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Can I Own a Firearm?

With firearm laws potentially changing, individuals with any criminal history are concerned if they can own or poses a firearm. This seemingly simple question requires a complex answer that is not only on Federal Law but also in Minnesota Law.

Federal Law

Congress passed the first blanket prohibition on felons carrying guns in the Gun Control Act of 1968, which made it illegal for felons to possess a gun any under circumstances. Federal statute now prohibits possession of firearms for anyone who has been “convicted in any court of, a crime punishable by imprisonment for a term exceeding one year.” 18 U.S.C. § 922(g)(1) (2012).

Minnesota Law

Minnesota law further complicates the issue. A ban of firearm possession does not have to be a felony conviction as under Federal law. Minnesota law has outlined what they consider crimes of violence that would prohibit ownership or possession of a firearm. These crimes include the obvious such as a murder conviction to the less known such as riot.

This loss of firearm rights can take place even with a non-conviction such as a stay of adjudication (a non conviction under Minnesota law). The Eleventh Circuit, interpreting Florida law, determined that a guilty plea followed by a withholding of adjudication amounted to a “conviction” in applying federal statutes. U.S. v. Orellanes, 809 F.2d 1526, 1528 (11th Cir. 1987). This is similar to how stay of adjudications operate in Minnesota and accordingly could trigger § 922(g)(1).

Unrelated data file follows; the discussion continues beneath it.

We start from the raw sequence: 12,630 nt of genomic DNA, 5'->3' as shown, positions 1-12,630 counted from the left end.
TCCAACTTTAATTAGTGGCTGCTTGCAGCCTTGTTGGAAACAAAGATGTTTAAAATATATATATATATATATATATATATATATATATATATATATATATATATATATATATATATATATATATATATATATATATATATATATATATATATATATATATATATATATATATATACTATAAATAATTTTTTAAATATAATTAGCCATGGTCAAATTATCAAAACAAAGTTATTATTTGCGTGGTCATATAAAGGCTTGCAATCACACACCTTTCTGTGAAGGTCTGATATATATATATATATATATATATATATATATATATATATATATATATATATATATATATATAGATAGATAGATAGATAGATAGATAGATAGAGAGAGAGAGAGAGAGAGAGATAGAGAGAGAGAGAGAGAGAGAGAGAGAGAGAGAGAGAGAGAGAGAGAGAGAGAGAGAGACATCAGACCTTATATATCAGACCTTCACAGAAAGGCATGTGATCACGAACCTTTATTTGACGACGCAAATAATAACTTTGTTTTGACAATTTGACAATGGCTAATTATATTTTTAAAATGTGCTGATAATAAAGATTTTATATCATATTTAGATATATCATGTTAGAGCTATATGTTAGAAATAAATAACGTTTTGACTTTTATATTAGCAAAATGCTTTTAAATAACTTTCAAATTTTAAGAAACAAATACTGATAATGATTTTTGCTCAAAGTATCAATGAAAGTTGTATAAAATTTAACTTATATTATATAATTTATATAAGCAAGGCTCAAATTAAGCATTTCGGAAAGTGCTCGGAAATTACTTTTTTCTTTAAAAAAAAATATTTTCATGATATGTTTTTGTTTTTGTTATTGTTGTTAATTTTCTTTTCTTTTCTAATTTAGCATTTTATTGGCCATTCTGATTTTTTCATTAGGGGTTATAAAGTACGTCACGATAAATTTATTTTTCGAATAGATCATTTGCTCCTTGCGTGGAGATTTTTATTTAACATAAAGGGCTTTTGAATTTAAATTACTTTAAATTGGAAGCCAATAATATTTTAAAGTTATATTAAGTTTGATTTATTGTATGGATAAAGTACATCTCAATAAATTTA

What if I received an expungement?

“An order expunging the record of a conviction for a crime of violence…must provide that the person is not entitled to ship, transport, possess, or receive a firearm for the remainder of the person’s lifetime.” Minn. Stat. § 609A.03, subd. 5a (2012). An expungement may only muddle the water in attempting to own or poses a firearm. If you attempt to expunge a stay of adjudication, the Minnesota Judicial Branch implies that a stay of adjudication is a conviction for expungement purposes.

Just when you think all hope is lost Minnesota case law does allow ownership of firearms in certain circumstances. These circumstances need to be evaluated after a complete review of an individual’s criminal history and the applicable law.